Author Spotlight: THE PROM’s Chad Beguelin & Matthew Sklar

It’s been a good couple of years for Chad Beguelin & Matthew Sklar. Their last two collaborative efforts with Tony®-winning writer Bob Martin have come to fruition. First, it was the East Coast premiere of HALF TIME at the acclaimed Paper Mill Playhouse. The new musical about professional basketball’s first-ever aged 60-and-older dance team opened last June with Tony®-winning director & choreographer Jerry Mitchell at the helm. Then in November, THE PROM opened on Broadway, marking their third musical collaboration to hit the Great White Way.  The musical racked up rave reviews, seven Tony® nominations and five Drama Desk nominations, taking home the Drama Desk for Best Musical. While its run at the Longacre Theater ended August 11th, THE PROM is living on with a YA novel adaptation, a Netflix movie produced by Emmy®-winner Ryan Murphy, a national tour, and a licensing agreement with TRW.

Our Director of Creative Content, Alison Freeman, had the chance to ask the long-time collaborators about their beginnings, their hopes for the longevity of both HALF TIME and THE PROM, and the future of musical theatre.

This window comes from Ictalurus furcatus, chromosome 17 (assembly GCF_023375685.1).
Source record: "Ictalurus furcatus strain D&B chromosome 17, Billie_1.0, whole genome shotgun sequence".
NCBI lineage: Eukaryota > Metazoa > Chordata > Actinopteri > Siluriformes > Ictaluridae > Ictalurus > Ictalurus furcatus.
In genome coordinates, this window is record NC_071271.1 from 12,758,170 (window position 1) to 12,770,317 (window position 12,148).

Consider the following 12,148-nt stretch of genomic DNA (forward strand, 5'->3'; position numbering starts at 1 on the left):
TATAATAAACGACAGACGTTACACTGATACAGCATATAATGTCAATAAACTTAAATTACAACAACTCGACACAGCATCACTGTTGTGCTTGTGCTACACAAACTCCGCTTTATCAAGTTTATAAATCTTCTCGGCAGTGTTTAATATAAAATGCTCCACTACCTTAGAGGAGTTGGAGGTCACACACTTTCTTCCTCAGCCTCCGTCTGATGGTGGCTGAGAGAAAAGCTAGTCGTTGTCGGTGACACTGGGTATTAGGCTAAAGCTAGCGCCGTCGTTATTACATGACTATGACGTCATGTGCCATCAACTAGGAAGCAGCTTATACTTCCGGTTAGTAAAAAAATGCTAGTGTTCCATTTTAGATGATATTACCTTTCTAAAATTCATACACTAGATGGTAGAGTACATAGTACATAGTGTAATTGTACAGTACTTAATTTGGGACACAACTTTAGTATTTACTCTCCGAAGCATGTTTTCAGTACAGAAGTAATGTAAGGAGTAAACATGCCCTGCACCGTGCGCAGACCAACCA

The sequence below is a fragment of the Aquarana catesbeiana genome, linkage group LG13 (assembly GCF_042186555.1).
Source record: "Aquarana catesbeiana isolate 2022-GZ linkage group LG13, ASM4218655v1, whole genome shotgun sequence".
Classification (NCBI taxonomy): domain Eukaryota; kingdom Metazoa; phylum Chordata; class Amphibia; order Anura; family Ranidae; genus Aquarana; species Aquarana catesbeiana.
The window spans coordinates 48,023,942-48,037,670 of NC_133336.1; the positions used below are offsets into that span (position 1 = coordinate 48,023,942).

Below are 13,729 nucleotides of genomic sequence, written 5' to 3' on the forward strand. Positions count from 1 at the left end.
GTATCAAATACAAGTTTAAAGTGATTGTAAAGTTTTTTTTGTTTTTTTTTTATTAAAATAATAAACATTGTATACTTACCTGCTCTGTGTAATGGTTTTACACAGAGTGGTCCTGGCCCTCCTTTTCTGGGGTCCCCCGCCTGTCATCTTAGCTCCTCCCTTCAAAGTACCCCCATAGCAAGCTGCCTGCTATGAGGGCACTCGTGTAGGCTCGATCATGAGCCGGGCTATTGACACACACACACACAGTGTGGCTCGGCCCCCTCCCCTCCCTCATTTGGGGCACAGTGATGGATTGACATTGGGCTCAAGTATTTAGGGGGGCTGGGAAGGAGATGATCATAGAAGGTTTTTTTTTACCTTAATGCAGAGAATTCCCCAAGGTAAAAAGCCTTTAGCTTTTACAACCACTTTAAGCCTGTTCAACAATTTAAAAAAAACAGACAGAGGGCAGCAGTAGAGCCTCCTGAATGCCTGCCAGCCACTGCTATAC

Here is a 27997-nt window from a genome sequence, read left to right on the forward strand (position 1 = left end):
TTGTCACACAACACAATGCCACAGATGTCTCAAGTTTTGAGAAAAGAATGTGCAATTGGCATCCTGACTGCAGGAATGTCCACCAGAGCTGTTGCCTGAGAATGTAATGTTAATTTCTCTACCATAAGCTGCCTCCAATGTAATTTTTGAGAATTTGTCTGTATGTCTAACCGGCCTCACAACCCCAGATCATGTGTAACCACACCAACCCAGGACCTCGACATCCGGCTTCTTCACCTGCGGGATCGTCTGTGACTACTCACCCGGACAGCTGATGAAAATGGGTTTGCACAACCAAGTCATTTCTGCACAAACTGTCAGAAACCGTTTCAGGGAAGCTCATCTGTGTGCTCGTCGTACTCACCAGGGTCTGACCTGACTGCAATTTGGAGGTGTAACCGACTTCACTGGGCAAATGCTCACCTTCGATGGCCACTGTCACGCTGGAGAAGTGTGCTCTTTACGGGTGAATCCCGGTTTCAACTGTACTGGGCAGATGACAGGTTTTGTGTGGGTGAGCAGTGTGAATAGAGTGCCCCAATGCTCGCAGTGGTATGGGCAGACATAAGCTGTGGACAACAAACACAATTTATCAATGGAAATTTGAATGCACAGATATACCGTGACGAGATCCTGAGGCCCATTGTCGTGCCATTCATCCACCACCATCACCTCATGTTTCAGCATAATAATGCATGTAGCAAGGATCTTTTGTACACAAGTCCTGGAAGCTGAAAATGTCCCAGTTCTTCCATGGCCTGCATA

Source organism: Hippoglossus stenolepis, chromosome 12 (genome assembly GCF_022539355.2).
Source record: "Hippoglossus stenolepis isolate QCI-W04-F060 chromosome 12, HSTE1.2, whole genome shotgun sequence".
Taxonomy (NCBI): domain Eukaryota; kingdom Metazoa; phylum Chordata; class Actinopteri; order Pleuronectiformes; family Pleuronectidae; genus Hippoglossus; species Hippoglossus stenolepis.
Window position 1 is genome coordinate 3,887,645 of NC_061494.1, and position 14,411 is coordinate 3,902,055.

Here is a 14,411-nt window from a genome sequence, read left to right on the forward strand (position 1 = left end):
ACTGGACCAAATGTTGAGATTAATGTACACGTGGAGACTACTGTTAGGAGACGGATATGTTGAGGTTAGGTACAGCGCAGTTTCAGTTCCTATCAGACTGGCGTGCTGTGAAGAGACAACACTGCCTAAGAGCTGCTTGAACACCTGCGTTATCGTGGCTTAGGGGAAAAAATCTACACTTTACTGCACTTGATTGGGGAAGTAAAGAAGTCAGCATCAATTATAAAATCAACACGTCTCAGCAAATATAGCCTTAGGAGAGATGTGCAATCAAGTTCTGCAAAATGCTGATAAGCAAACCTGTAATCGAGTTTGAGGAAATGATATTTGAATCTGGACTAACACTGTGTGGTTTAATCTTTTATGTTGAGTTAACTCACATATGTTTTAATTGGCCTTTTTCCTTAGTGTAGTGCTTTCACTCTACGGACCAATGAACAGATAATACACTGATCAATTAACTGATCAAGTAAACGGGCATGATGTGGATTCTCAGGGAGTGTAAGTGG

Martin, Beguelin, and Sklar at the Tony Nominee Luncheon

 

Alison Freeman (AF): How did you become a musical theatre writer? Did you begin in a different field of writing or composition?

 

Matthew Sklar (MS): I started playing the piano when I was two years old and began lessons at four. Playing the piano and making up tunes always felt natural to me. When I began performing in school shows as an actor, I started obsessively listening to Broadway cast recordings and fell in love with so many scores. Because I grew up in New Jersey, Broadway was not far away and my family regularly made trips to see shows. By the time I reached junior high school, I knew that I wanted to make the theatre my career. During my high school years I studied composition at the Juilliard Pre-College Division and spent a summer studying at the Boston University Tanglewood Institute.